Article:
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Palermo, Italy

Bonura C.,University of Palermo | Giuffre M.,University of Palermo | Aleo A.,University of Palermo | Fasciana T.,University of Palermo | And 17 more authors.
PLoS ONE | Year: 2015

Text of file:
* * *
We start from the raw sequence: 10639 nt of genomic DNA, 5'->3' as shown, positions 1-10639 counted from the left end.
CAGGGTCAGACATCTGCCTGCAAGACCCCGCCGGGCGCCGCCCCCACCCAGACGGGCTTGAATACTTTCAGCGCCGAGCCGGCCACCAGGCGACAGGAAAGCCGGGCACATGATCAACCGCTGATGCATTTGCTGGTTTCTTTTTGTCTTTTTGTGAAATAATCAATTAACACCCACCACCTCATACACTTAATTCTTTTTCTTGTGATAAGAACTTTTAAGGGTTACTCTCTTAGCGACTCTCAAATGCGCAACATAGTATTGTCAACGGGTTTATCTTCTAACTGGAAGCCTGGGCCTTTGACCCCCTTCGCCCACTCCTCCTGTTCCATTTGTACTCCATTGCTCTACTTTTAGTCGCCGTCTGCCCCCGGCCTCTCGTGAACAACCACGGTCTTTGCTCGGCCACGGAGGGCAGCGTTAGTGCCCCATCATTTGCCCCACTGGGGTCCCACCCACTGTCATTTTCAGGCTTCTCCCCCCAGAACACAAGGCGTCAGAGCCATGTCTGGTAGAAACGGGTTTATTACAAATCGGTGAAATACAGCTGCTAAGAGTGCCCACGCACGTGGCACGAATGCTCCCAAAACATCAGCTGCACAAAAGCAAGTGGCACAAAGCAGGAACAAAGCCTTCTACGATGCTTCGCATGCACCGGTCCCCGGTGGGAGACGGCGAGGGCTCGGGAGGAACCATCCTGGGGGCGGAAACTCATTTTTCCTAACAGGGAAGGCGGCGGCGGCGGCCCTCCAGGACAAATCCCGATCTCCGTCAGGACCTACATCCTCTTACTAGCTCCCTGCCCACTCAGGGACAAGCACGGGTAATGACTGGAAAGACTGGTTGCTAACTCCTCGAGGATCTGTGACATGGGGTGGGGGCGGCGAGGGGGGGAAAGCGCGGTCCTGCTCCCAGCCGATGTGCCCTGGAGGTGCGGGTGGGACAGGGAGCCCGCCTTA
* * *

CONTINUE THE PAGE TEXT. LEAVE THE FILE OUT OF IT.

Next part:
Background: In Italy, Klebsiella pneumoniae carbapenemase producing K. pneumoniae (KPC-Kp) strains are highly endemic and KPC producing CC258 is reported as the widely predominating clone. In Palermo, Italy, previous reports have confirmed this pattern. However, recent preliminary findings suggest that an epidemiological change is likely ongoing towards a polyclonal KPC-Kp spread. Here we present the results of molecular typing of 94 carbapenem non susceptible K. pneumoniae isolates detected during 2014 in the three different hospitals in Palermo, Italy. Methods and Results: Ninety-four consecutive, non replicate carbapenem non susceptible isolates were identified in the three largest acute general hospitals in Palermo, Italy, in the six-month period March-August 2014. They were characterized by PCR for β-lactam, aminoglycoside and plasmid mediated fluoroquinolone resistance genetic determinants. The mgrB gene of the colistin resistant isolates was amplified and sequenced. Clonality was assessed by pulsed field gel electrophoresis and multilocus sequence typing. Eight non-CC258 sequence types (STs) were identified accounting for 60% of isolates. In particular, ST307 and ST273 accounted for 29% and 18% of isolates. CC258 isolates were more frequently susceptible to gentamicin and non-CC258 isolates to amikacin. Colistin non susceptibility was found in 42% of isolates. Modifications of mgrB were found in 32 isolates. Conclusions: Concurrent clonal expansion of some STs and lateral transmission of genetic resistance determinants are likely producing a thorough change of the KPC-Kp epidemiology in Palermo, Italy. In our setting mgrB inactivation proved to substantially contribute to colistin resistance. Our findings suggest the need to continuously monitor the KPC-Kp epidemiology and to assess by a nationwide survey the possible shifting towards a polyclonal epidemic. © 2015 Bonura et al. This is an open access article distributed under the terms of the Creative Commons Attribution License, which permits unrestricted use, distribution, and reproduction in any medium, provided the original author and source are credited. Source